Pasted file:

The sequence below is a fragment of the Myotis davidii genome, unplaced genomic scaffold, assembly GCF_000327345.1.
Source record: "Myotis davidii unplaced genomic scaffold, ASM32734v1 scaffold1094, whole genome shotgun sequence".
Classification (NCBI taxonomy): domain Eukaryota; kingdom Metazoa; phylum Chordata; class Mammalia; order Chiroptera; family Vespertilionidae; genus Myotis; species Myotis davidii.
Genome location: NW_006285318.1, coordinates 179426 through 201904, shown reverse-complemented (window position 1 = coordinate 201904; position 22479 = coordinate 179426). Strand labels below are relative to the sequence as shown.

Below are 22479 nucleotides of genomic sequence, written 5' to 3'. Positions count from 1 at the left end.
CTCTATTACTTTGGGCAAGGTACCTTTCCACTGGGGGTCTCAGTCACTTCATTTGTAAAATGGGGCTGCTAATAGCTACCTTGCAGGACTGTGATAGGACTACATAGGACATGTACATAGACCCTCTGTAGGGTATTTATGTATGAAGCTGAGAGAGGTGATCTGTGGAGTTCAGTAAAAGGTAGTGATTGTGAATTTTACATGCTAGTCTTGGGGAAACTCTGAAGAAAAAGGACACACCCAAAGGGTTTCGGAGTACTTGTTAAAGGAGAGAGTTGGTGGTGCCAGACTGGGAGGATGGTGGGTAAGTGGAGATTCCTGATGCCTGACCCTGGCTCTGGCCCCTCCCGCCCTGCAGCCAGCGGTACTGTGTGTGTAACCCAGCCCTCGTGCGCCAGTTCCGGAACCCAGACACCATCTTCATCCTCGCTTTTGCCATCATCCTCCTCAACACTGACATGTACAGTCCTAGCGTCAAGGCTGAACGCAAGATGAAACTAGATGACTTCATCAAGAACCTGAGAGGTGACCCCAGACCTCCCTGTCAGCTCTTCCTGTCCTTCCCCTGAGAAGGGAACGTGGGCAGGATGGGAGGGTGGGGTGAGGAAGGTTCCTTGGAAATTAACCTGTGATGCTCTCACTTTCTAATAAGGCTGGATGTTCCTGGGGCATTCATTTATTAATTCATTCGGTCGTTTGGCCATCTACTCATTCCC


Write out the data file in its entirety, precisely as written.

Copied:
The sequence below is a fragment of the Myotis davidii genome, unplaced genomic scaffold, assembly GCF_000327345.1.
Source record: "Myotis davidii unplaced genomic scaffold, ASM32734v1 scaffold1094, whole genome shotgun sequence".
Classification (NCBI taxonomy): domain Eukaryota; kingdom Metazoa; phylum Chordata; class Mammalia; order Chiroptera; family Vespertilionidae; genus Myotis; species Myotis davidii.
Genome location: NW_006285318.1, coordinates 179426 through 201904, shown reverse-complemented (window position 1 = coordinate 201904; position 22479 = coordinate 179426). Strand labels below are relative to the sequence as shown.

Below are 22479 nucleotides of genomic sequence, written 5' to 3'. Positions count from 1 at the left end.
CTCTATTACTTTGGGCAAGGTACCTTTCCACTGGGGGTCTCAGTCACTTCATTTGTAAAATGGGGCTGCTAATAGCTACCTTGCAGGACTGTGATAGGACTACATAGGACATGTACATAGACCCTCTGTAGGGTATTTATGTATGAAGCTGAGAGAGGTGATCTGTGGAGTTCAGTAAAAGGTAGTGATTGTGAATTTTACATGCTAGTCTTGGGGAAACTCTGAAGAAAAAGGACACACCCAAAGGGTTTCGGAGTACTTGTTAAAGGAGAGAGTTGGTGGTGCCAGACTGGGAGGATGGTGGGTAAGTGGAGATTCCTGATGCCTGACCCTGGCTCTGGCCCCTCCCGCCCTGCAGCCAGCGGTACTGTGTGTGTAACCCAGCCCTCGTGCGCCAGTTCCGGAACCCAGACACCATCTTCATCCTCGCTTTTGCCATCATCCTCCTCAACACTGACATGTACAGTCCTAGCGTCAAGGCTGAACGCAAGATGAAACTAGATGACTTCATCAAGAACCTGAGAGGTGACCCCAGACCTCCCTGTCAGCTCTTCCTGTCCTTCCCCTGAGAAGGGAACGTGGGCAGGATGGGAGGGTGGGGTGAGGAAGGTTCCTTGGAAATTAACCTGTGATGCTCTCACTTTCTAATAAGGCTGGATGTTCCTGGGGCATTCATTTATTAATTCATTCGGTCGTTTGGCCATCTACTCATTCCC